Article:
Everyone knows that stress is an unavoidable part of life. On a daily basis, and even more detailed – on an hourly and minute-by-minute basis, there is almost always some stress that we can focus on if we choose to. And when we’re not actively choosing what to focus on, our automatic thinking processes do the job for us and decide whether we should be focusing on a particular stress or not. (These automatic thinking processes, which are a normal part of life and are present in every person, don’t always make the right decision, as you might have guessed.)
The 2 parts of stress that make a difference and that are worth discussing are 1: the emotional effect they have on us and how they impact our quality of life, and 2: the practical aspect of the stressful thoughts/feelings.
In other words, if someone is feeling stressed/thinking stressful thoughts, they will be considerably less emotionally comfortable and healthy, which, if they are not in a great emotional state to begin with, may place them in a really undesirable situation from a mental health point of view.
And, the more a person’s focus is dedicated to topics that create stress, the less able they will be to focus on other aspects of life that may be more important to that person; they cannot devote their full energies to those things that are important, because their energies are being spent on thinking about stressful material.
(That’s an example of when even “good” stress (defined below), is bad – if it is being focused on at the wrong time, i.e., when the person’s interests would be better served focusing on other aspects of life that have the potential of getting them better or more important results, then even if a stress is good, it is detracting from the person’s ability to focus on the aspects of life that would be to their maximal advantage at that moment.
Good stress is stress that gets a person to have a better life by engaging in behaviors that are helpful, that will get the person closer to his her goals, that will make the person’s life easier or more effective in some way, or we’ll do something else that will help the person get closer to accomplishing something that is important to them. For example, if a student has an important test coming up, and that stress of doing well motivates him/her to use their time & energy to study instead of play video games, then it could easily be said that that stress is “good stress”. That’s a simple example, but there are many others of many types where it’s not quite as simple and it’s not nearly as black and white as the test example I just gave.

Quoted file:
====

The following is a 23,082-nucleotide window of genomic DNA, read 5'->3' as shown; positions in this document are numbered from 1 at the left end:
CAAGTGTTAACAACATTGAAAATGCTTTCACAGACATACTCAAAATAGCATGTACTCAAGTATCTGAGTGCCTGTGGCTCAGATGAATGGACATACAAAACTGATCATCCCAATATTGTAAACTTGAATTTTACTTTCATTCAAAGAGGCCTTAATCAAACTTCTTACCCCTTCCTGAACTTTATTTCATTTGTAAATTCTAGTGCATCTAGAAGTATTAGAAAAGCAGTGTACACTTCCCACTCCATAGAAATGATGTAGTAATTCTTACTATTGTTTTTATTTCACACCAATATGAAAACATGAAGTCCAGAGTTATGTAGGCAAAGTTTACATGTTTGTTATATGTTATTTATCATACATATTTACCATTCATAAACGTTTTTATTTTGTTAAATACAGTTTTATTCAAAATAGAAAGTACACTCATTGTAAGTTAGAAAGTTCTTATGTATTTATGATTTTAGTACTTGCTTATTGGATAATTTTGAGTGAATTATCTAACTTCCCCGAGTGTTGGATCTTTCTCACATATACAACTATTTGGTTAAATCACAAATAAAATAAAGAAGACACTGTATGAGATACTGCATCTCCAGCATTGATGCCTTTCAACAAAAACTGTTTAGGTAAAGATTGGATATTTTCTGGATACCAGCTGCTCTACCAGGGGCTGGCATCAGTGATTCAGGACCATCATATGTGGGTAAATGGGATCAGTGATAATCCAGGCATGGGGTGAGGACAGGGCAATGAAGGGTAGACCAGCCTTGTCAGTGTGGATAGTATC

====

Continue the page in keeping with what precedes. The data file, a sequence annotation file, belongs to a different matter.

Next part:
Often, that’s a major part of psychotherapy, helping a person to determine whether a particular stress is good, bad, and whether it is affecting the person’s life in a way that is overall positive or negative.
Bad stress is stress that does not accomplish anything positive but does cause negative things to happen. For example, research has shown beyond any doubt that excess stress impacts a person’s health negatively. So, if a person is worrying about something that they have no control over and it is affecting their health, that is a simple example that can be used to define bad stress. It is accomplishing nothing good but is creating negative consequences.
Again though, it can be more complex than that and some stressors can be bad, yet have some “good” component to them, and it is often the job of the Clinical Psychologist to help the patient understand the stress and analyze it, sometimes going as far as to make two columns to categorize the good and the bad aspects of the stress, so that they are plain to see.
At that point, a cost-benefit analysis can be done with the patient, and the patient can decide whether they want to be focusing on that stressor or not at that time. I actually spend quite a bit of time doing this in my practice, helping patients to understand the stresses they are going through and how they are affecting their lives, and based on the results of the cost-benefit analysis, helping the person to decide whether or not the stress is one that should be held onto, sometimes even fostered, or, to the contrary, minimized as much as possible.
So, let’s say you’re feeling stressed. Is it good stress? Can you use it to do something that will accomplish something good in any way? Or is it bad stress, that will accomplish nothing, other than leaving you in worse health?
Think about it. Sometimes the answer is obvious, and sometimes it’s not. If the answer is obvious, then do what you know you need to do. If it’s not obvious, or even if it is obvious but you are having trouble letting go of a particular stressful thought even though you know you should, well that’s what I’m here to help with.